Uilleann pipes - advice on buying

Uilleann pipes - advice on buying

I’ve been playing Scottish bagpipes for about 10 years, some of them competitive. A year ago, I started to play Irish folk music with some friends and am still at it. For this reason it’s time to take the step into Uilleann piping. My current plan is:
Ordering a half-set from an acknowledged maker, start learning the basics of Uilleann pipes and try to overcome the differences between Uilleann piping and Border pipes.

I currently do not live in the UK, but looking for a UK based maker, preferably Ireland, to order from. I can’t find much information regarding differences in sound, construction or general value. I know they are pricey by nature and would like to start off with a good set I can add regulators onto and keep for the rest of my playing career.

I have the opportunity of buying a second hand full-set of Hunter pipes for £5000, but prefer to buy new instruments as long as I can get good quality and at the same time support the tradition of pipe making.

Any advice would be most welcome.

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Re: Uilleann pipes - advice on buying

To address your first point about overcoming the differences between uilleann pipes and Scottish pipes-

I play uilleann pipes and have had experience in the past with highland pipes (which are near identical to the border pipes other than the method of inflation). There *are* plenty of transferable skills. The chanter has the same number of holes, and your hands will hold it in a similar way. And if you already play bellows-blown pipes, then you have a leg up as you are already familiar with using bellows and working with two octaves.

Beyond that though, the uilleann pipes are a very different beast. You will have to learn new fingering techniques, different pressure controls for the bag, and you have more opportunities with the uilleann pipes, like staccato, vibrato, and quickly raising the chanter on and off of your knee to make the notes "pop" with a bark. And that’s not even going to detail about uilleann pipes specific staccato or vibrato triplets, which are *at least* as difficult if not more so than the highly complex art form associated with the highland pipes called piobroch. Even if you already play bellows-blown pipes or pipes with two octaves, there is still a GULF of new stuff to learn. Apart from the most basic concepts, almost nothing translates over from uilleann pipes to Scottish pipes and vice versa other than "There’s a bag you have to squeeze".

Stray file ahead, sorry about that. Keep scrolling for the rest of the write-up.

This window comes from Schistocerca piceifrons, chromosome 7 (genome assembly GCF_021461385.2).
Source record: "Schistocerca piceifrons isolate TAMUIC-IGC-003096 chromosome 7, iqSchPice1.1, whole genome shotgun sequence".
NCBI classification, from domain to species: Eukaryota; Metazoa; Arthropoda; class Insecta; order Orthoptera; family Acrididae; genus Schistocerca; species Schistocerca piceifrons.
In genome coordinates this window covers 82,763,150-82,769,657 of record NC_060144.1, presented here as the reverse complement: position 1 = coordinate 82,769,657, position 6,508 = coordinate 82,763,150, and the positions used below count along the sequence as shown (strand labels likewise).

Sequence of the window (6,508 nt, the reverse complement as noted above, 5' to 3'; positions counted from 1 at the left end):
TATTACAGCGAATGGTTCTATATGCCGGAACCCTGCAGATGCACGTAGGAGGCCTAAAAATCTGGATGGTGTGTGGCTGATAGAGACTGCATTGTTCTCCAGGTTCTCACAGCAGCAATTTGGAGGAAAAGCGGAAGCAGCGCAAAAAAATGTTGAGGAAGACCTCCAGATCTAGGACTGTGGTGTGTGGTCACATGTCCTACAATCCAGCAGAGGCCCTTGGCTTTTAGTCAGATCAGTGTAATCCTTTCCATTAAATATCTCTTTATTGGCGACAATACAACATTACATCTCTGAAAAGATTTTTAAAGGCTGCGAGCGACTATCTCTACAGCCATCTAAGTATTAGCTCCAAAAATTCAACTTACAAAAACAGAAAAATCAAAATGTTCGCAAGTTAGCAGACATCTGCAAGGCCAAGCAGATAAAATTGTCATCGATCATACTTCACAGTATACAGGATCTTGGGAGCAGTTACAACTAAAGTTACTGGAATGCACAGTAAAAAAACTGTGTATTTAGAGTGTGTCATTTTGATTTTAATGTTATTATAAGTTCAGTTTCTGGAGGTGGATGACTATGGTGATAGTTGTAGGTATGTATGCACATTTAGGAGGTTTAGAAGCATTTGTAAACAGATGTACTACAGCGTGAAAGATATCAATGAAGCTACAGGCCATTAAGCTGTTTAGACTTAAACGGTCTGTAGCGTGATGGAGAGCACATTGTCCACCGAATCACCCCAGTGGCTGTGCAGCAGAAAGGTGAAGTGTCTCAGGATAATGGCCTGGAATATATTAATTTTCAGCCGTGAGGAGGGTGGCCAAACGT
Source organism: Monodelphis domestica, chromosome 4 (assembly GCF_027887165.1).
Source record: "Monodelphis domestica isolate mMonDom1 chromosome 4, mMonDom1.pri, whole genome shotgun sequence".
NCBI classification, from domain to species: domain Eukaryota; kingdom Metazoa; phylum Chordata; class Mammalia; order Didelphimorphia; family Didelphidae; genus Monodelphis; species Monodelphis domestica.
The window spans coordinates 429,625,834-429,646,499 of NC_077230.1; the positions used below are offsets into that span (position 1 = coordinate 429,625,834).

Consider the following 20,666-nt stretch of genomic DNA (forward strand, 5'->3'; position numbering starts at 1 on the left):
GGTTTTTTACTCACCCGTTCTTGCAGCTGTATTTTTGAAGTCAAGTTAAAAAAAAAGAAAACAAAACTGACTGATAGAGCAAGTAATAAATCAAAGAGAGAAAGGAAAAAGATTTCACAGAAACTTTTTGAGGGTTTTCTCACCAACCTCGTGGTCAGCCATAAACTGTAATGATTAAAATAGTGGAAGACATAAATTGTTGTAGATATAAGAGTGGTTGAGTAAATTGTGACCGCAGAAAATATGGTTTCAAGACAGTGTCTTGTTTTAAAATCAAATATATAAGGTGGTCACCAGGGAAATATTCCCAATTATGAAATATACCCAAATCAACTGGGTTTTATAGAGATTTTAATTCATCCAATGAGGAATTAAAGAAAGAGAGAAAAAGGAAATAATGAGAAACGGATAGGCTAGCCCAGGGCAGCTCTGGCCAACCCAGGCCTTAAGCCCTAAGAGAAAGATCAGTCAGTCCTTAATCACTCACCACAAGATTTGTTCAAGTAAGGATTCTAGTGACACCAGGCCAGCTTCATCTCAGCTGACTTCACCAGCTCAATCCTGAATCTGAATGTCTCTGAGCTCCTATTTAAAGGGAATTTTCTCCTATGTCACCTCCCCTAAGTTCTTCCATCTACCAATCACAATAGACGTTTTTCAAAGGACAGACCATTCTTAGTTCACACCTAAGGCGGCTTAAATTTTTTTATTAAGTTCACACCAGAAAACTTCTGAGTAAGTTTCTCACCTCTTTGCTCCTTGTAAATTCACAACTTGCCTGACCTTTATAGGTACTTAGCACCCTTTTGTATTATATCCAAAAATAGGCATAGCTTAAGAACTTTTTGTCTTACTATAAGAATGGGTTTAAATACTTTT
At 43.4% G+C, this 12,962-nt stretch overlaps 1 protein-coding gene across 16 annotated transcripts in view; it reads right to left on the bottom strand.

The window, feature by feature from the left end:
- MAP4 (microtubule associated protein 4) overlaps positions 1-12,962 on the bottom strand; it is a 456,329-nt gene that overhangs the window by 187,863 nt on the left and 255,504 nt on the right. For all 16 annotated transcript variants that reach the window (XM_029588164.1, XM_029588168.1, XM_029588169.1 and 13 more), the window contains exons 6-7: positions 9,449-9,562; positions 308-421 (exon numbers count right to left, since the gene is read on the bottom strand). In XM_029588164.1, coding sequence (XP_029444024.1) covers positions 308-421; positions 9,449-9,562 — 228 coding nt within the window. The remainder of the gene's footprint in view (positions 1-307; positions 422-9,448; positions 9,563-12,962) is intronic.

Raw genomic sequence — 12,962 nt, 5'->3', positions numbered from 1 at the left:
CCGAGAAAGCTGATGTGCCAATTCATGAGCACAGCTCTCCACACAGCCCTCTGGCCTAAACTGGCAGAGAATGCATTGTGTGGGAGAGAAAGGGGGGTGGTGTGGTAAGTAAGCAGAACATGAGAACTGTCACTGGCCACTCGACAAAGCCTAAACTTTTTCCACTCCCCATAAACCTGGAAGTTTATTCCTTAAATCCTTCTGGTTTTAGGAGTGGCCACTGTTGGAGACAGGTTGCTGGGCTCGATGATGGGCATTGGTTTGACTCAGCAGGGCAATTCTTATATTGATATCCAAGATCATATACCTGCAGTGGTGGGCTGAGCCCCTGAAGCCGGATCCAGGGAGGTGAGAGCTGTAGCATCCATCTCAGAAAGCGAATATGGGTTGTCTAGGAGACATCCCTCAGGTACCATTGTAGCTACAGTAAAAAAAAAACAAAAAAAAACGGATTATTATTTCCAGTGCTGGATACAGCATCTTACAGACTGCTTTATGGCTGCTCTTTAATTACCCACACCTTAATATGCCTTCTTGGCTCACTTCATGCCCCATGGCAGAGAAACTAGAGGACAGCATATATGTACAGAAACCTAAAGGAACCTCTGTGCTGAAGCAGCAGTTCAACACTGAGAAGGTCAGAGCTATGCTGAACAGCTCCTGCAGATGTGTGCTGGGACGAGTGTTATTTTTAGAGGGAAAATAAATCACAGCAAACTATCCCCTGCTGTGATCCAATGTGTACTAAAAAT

In short, don’t underestimate it.

Now for your next point about buying a set. Fear not, as there are plenty of trusted and (reasonably) affordable makers you can buy a set from. If you’re a complete beginner to uilleanns than I’d recommend not jumping straight into a half set, but instead a practice set. These are fairly cheap (I’m currently renting one at a rate of €200 per year) and are better for beginners. And when you later decide to upgrade, you can add drones and regulators to your practice set rather than having to buy one. My set is made by L & M Highland of Nova Scotia, Canada, which from what I’ve heard no longer operates because (apparently) the chemicals they used in the tanning process for making the bags were banned. L & M bags were known for being extremely airtight and needing minimal maintenance. If you can get your hands on a set made by them, you should. You said you’d prefer an Irish maker, which really narrows your choices because as far as I know there’s only one pipemaker in Ireland, based in Achill. And to perfectly honest, I’m not even sure how good his pipes are.

I’ve heard great things about David Daye. His pipes are quite popular and are well respected within the community. I’d also recommend Andreas Rogge, who has very well made sets and quite affordable as well (If I remember correctly, his half sets are about €2000 each).